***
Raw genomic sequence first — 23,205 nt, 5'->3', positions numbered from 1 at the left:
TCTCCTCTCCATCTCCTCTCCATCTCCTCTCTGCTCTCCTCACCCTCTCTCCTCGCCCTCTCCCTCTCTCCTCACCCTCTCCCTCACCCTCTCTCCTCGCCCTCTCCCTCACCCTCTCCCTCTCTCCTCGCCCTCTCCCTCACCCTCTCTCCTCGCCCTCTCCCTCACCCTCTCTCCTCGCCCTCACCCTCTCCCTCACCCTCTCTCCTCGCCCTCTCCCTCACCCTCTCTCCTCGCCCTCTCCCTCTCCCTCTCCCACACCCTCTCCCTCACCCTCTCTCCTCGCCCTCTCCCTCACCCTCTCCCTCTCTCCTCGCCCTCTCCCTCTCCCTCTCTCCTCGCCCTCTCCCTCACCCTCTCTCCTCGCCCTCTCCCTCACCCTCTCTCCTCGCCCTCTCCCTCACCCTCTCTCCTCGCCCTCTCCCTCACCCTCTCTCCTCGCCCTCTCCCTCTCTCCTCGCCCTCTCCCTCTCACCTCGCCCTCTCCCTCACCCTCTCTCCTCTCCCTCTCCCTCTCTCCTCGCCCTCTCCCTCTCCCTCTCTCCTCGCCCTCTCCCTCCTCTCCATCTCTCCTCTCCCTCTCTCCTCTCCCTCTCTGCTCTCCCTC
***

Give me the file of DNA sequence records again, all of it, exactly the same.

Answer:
Raw genomic sequence first — 23,205 nt, 5'->3', positions numbered from 1 at the left:
TCTCCTCTCCATCTCCTCTCCATCTCCTCTCTGCTCTCCTCACCCTCTCTCCTCGCCCTCTCCCTCTCTCCTCACCCTCTCCCTCACCCTCTCTCCTCGCCCTCTCCCTCACCCTCTCCCTCTCTCCTCGCCCTCTCCCTCACCCTCTCTCCTCGCCCTCTCCCTCACCCTCTCTCCTCGCCCTCACCCTCTCCCTCACCCTCTCTCCTCGCCCTCTCCCTCACCCTCTCTCCTCGCCCTCTCCCTCTCCCTCTCCCACACCCTCTCCCTCACCCTCTCTCCTCGCCCTCTCCCTCACCCTCTCCCTCTCTCCTCGCCCTCTCCCTCTCCCTCTCTCCTCGCCCTCTCCCTCACCCTCTCTCCTCGCCCTCTCCCTCACCCTCTCTCCTCGCCCTCTCCCTCACCCTCTCTCCTCGCCCTCTCCCTCACCCTCTCTCCTCGCCCTCTCCCTCTCTCCTCGCCCTCTCCCTCTCACCTCGCCCTCTCCCTCACCCTCTCTCCTCTCCCTCTCCCTCTCTCCTCGCCCTCTCCCTCTCCCTCTCTCCTCGCCCTCTCCCTCCTCTCCATCTCTCCTCTCCCTCTCTCCTCTCCCTCTCTGCTCTCCCTC